The outsider

When you have lived somewhere for a couple of months, you start to make it your own. Having lived abroad before, I knew the escape to Rome in 2020 would have been much smoother than previous moves: I spoke the local tongue, had known one of my housemates from my past life in Puglia, nabbed a job that inspired me, and had a very nuanced understanding of the so-called dolce vita that is not as dolce as many romanticise. Fleeting confidence aside, when I landed with a face mask and face shield, I faced the reality: I had landed in a stinking hot city alone: my new housemates were all frolicking on the Apulian beaches, while I faced 2 weeks of quarantine at home with no air conditioning. As I write this, it feels beyond self-indulgent in light of the current turbulence in our world, but they were my first impressions at the time.

Venturing out of my hothouse den after two weeks, everything felt surreal: a heightened sensory slap: the oppressive heat, the smattering of Italian conversations, the face masks everywhere and that heightened awareness that you are on the other side of the world. It was overwhelming: surrounded by swarms of sweaty people and so alone.

Knowing that this would have been the case before, I had packed trinkets from my home in Australia: I used my cushion covers as packing cubes and then stuffed them when I arrived; I had packed my smaller wall prints into an A4 folder; and I had even kidnapped stuffed toys (Hermione and Paddington Bear) as reminders of home. Those things certainly helped, but leaving this unrealistic safehaven in my new room and venturing onto the streets made me feel like a lifeform from another planet.

The first thing that I do when I move anywhere is create my own mental map to get my bearings. You find the main street, the supermarket, a cafe, a pharmacy and maybe a pizzeria (it is Rome after all). You keep going to those same places. Once a week you pop in. Then, slowly, people start to recognise you. It starts with a smile. Then they know your coffee order before you sit down. They let you know about their supermarket loyalty card. Your accent gives you away. Then the conversation starts. More than a conversation though, it is a series of questions that you hear on loop: You are not Italian, are you? Where are you from? Why do you speak Italian so fluently? Are you in Italy to study or for love? (Neither of which are true for mean in the way that they intend it) Is it true that kangaroos box you? It is true that you find spiders under the toilet seat? Can you teach me English? You pleasantly reply to all of these because, deep down, human beings are starving for human connection. All of a sudden, you are less lonely. The streets around your home are yours. You have a routine and a place in your new world.

The local

After two years in Rome, I can say that I am local: The coffee shops around my house know who I am and my penchant for ordering cappuccino at all hours of the day (super un-Italian as this is a breakfast coffee). If I do not have coins to pay, they smile and trust that I will pay next time (paying by card here is super expensive for small businesses – especially when all you are paying for is a 1 Euro coffee). I have my hairdresser two streets away who knows I always come in on my school holidays, the pizzeria downstairs that knows which floor of the building I live on and, above all, I have genuine friends that enrich my social circle.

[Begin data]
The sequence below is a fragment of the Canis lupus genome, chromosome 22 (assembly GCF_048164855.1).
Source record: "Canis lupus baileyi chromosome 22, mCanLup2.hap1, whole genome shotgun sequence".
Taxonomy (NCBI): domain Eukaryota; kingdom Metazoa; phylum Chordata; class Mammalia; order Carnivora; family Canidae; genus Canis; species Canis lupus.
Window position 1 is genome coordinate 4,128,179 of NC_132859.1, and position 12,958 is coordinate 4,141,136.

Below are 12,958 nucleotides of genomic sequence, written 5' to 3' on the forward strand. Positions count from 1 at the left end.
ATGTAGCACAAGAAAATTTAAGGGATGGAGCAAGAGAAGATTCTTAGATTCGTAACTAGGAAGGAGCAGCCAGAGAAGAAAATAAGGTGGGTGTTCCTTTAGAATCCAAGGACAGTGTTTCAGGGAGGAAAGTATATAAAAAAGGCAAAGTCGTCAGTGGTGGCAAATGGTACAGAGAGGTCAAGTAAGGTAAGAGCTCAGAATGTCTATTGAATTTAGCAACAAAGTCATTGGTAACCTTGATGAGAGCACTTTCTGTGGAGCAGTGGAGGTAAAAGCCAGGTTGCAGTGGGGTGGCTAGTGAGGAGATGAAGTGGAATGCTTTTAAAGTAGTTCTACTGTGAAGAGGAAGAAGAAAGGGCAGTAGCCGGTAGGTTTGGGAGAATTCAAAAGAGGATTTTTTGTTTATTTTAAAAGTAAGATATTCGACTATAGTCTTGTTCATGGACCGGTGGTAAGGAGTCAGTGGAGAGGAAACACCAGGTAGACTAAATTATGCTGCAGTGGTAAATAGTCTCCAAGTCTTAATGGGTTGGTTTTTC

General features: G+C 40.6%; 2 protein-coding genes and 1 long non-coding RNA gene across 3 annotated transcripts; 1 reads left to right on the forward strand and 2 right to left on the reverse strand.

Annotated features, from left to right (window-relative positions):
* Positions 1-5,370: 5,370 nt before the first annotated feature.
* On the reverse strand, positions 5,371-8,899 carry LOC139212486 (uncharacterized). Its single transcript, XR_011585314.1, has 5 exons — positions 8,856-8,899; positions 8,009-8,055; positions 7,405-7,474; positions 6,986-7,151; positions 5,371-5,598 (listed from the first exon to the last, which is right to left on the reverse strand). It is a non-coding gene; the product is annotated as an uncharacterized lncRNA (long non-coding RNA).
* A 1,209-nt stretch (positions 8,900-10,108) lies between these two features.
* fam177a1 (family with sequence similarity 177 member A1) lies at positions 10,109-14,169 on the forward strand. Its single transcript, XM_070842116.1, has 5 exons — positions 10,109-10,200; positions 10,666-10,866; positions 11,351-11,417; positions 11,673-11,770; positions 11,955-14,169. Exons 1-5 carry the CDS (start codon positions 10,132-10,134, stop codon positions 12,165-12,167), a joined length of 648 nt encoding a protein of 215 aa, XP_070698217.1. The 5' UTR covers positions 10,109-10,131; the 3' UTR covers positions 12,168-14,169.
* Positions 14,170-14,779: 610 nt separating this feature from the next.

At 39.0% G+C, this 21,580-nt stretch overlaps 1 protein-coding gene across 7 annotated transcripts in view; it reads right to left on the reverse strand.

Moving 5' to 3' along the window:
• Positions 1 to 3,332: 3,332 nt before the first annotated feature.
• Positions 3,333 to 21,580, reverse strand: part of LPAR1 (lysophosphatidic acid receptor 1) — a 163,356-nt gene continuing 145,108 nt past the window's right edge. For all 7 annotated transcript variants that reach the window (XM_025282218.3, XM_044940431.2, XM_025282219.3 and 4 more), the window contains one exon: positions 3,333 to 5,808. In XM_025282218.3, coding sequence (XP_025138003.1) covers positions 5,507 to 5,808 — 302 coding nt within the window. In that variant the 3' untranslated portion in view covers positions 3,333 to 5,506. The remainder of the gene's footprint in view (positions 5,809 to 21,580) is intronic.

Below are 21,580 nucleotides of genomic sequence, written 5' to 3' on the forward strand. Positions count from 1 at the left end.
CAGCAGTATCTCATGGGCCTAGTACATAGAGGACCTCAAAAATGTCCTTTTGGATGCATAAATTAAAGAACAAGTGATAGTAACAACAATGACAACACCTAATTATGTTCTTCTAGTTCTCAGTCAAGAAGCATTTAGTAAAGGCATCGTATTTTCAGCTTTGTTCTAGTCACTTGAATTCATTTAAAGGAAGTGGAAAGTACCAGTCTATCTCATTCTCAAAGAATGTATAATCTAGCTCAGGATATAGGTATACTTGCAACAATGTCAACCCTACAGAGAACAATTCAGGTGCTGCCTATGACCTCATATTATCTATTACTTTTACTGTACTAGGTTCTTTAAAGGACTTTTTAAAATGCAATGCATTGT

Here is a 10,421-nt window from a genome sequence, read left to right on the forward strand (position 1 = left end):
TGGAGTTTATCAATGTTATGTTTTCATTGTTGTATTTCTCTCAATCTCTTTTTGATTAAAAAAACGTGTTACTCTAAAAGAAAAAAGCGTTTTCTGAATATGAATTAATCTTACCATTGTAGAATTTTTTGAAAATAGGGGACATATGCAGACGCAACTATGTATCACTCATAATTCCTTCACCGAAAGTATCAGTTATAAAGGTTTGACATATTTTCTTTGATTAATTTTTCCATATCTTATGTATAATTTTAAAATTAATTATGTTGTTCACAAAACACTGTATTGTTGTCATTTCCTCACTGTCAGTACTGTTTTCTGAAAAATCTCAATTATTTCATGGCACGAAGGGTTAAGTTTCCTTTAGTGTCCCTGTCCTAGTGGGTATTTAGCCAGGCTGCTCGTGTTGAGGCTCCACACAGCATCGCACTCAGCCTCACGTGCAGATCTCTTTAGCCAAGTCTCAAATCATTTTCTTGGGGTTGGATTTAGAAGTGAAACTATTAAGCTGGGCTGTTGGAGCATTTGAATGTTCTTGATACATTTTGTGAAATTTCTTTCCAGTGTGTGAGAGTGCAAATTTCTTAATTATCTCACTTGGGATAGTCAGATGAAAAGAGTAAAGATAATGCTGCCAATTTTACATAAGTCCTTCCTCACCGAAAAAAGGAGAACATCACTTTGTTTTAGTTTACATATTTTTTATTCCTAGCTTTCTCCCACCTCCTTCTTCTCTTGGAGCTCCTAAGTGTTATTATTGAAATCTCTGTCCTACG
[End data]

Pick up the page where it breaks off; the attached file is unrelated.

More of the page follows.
Indeed, one of the things that I take the most pleasure in living abroad is how I reach out to people in a way that I never do in Australia. I remember that my weekends back home were laden with work that I lumbered home with, meaningless solo brunches and Saturday nights painfully alone. I am a person who is invigorated when surrounded by others; I imbibe people’s energy and genuinely want to help people and be loved. At home, the loneliness crept in and invaded my soul. One thing I rarely feel here is loneliness. Nostalgia for family and friends seeps in every now and then, but I can genuinely say that my life, in all of its chaos and frenzy, is how I want it.


4 thoughts on “Local

  1. What a lovely post. An enjoyable read from someone who has learned to adapt so well to a strange country and one that is so different from her homeland. I am another ex-pat but my two countries at least speak the same language. I am still filled with nostalgia for my own country and family sometimes, but most times I don’t miss them as I am so involved in my new homeland. I love Italy and holiday at least once a year there but the Italian waiters query my insistence on espresso for breakfast when they want me to have cappuccino, the opposite to you!


  2. Such a great and honest description of where you’re at and how it is for you. Beautiful how you go about it. It feels organic somehow. That “heightened awareness that you are on the other side of the world”? I came from the country next door to Italy, Slovenia, and yet get that same feeling often here in the wilderness of Tuscany. Wishing you well.

    Liked by 1 person

      1. Well, I’m a city girl and here it’s countryside. A nature reserve is the neighbour. Rarely I talk to anybody (apart from the Romano in my branco and parents online). Nobody knows which coffee I’m drinking (hadn’t had any, nor food, in public since October) but birds tell me their names. I’d find it so hard to move anywhere else though. Nature grabs you.


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